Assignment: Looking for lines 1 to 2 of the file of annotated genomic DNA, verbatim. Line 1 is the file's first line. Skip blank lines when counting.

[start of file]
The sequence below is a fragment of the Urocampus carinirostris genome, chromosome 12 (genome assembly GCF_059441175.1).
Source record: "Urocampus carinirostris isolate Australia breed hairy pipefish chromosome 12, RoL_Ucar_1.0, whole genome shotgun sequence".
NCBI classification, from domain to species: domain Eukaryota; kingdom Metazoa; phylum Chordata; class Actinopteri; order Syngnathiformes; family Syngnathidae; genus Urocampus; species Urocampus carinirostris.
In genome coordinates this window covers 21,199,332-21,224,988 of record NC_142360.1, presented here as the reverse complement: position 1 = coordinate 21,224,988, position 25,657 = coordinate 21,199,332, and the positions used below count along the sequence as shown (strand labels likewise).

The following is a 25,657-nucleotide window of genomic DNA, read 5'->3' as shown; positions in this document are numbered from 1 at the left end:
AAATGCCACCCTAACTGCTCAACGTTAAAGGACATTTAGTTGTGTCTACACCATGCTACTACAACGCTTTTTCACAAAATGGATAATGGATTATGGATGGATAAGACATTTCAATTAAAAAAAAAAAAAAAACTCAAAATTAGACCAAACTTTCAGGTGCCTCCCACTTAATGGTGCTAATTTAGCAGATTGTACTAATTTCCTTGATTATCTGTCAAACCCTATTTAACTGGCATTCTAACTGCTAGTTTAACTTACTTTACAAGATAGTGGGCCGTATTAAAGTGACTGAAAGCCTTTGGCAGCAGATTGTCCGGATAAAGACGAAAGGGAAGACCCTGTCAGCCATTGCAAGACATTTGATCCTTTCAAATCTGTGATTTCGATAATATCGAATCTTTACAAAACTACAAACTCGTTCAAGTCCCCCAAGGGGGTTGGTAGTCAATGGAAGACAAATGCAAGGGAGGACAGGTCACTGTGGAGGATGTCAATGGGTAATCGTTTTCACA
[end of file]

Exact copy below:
The sequence below is a fragment of the Urocampus carinirostris genome, chromosome 12 (genome assembly GCF_059441175.1).
Source record: "Urocampus carinirostris isolate Australia breed hairy pipefish chromosome 12, RoL_Ucar_1.0, whole genome shotgun sequence".